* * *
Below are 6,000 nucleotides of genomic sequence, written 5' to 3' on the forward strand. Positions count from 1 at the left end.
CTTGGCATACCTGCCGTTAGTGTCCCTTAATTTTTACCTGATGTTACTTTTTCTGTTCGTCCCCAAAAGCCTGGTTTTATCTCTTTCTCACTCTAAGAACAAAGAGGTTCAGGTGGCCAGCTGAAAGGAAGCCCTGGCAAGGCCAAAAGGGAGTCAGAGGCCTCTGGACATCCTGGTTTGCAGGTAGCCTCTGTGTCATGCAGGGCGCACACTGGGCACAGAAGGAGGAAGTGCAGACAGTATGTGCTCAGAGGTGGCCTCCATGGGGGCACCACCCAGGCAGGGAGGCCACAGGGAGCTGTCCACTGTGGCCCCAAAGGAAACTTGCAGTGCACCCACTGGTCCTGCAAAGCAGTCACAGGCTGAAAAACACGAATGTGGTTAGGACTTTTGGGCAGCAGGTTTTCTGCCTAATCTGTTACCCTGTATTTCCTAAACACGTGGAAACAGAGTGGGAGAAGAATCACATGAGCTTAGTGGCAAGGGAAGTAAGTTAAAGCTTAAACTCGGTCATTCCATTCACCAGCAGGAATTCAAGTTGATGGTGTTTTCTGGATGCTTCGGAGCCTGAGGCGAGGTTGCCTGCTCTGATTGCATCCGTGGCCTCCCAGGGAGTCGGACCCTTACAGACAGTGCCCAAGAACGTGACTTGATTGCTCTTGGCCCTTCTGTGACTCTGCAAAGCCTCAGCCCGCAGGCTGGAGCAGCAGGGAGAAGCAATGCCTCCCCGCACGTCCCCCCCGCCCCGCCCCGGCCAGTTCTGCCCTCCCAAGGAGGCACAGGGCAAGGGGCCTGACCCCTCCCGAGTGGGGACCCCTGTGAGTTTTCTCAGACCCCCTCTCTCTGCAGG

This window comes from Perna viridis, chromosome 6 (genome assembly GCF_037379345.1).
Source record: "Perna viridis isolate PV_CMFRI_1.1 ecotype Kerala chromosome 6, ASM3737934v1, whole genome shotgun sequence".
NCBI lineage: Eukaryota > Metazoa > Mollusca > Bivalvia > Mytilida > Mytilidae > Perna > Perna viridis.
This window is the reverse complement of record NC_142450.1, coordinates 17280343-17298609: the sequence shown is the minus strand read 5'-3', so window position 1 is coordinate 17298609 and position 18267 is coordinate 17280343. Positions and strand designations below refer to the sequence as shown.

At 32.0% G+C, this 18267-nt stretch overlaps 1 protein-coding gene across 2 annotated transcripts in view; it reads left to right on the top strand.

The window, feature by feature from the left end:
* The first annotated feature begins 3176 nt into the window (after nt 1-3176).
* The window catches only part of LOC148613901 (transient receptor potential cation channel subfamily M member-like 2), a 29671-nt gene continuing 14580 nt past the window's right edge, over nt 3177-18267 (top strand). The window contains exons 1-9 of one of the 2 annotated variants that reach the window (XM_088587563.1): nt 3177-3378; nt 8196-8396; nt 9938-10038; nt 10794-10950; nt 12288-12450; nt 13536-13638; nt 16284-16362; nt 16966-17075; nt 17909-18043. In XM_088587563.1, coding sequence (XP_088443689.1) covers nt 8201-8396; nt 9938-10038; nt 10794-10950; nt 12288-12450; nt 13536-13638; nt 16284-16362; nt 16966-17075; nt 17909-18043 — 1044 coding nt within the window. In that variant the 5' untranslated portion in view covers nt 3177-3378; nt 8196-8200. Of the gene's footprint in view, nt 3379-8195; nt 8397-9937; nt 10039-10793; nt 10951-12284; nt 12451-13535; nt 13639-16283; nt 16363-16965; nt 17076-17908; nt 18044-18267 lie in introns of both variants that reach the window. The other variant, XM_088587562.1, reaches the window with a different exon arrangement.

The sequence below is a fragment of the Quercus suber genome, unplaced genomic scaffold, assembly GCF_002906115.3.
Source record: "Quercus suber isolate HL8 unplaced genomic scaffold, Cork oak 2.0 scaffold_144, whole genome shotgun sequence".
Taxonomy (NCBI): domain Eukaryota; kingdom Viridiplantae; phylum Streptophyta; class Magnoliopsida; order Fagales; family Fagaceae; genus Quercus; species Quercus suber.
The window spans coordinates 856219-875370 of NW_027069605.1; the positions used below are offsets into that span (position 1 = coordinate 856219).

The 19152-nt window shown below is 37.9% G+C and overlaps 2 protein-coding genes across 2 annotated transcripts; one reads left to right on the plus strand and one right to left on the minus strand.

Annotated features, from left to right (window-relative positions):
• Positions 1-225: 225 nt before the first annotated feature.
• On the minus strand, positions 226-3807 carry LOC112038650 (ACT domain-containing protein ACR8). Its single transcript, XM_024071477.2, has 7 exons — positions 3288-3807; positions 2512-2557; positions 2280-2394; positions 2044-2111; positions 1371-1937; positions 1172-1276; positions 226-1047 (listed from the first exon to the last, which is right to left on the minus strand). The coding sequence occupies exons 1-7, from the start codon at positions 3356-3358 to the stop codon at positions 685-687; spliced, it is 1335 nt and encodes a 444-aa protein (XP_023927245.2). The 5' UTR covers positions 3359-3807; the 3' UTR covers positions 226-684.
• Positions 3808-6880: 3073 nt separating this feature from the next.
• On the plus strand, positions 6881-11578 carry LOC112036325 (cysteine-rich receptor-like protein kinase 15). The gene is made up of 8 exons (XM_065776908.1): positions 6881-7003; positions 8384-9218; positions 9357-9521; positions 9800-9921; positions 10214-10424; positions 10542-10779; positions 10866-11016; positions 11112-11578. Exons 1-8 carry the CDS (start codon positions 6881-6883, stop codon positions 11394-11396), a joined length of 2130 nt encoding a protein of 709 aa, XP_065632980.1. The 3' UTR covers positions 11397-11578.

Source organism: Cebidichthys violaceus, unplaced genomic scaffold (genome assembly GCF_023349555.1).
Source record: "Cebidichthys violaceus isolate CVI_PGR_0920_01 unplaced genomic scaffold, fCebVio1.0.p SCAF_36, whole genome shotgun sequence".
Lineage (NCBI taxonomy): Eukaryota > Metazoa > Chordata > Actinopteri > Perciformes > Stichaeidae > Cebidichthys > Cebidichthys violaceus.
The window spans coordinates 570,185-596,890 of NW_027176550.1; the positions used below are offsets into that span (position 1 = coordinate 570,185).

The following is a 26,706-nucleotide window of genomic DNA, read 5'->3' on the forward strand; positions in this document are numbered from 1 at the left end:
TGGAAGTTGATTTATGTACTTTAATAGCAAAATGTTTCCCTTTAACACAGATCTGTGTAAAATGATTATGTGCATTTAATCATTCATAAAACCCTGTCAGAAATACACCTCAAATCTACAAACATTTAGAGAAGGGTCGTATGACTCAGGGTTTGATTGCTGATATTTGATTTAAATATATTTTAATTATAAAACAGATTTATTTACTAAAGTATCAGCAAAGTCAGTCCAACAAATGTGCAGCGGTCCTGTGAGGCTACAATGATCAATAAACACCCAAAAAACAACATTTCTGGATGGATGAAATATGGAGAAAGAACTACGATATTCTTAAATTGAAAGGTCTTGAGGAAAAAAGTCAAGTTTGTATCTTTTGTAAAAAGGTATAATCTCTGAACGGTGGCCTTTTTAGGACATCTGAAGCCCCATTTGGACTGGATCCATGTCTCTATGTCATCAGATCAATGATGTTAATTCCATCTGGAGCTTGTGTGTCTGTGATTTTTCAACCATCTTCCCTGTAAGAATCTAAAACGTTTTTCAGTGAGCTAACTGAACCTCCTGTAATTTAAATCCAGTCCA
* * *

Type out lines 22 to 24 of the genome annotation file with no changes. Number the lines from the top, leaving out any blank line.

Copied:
Source record: "Cebidichthys violaceus isolate CVI_PGR_0920_01 unplaced genomic scaffold, fCebVio1.0.p SCAF_36, whole genome shotgun sequence".
Lineage (NCBI taxonomy): Eukaryota > Metazoa > Chordata > Actinopteri > Perciformes > Stichaeidae > Cebidichthys > Cebidichthys violaceus.
The window spans coordinates 570,185-596,890 of NW_027176550.1; the positions used below are offsets into that span (position 1 = coordinate 570,185).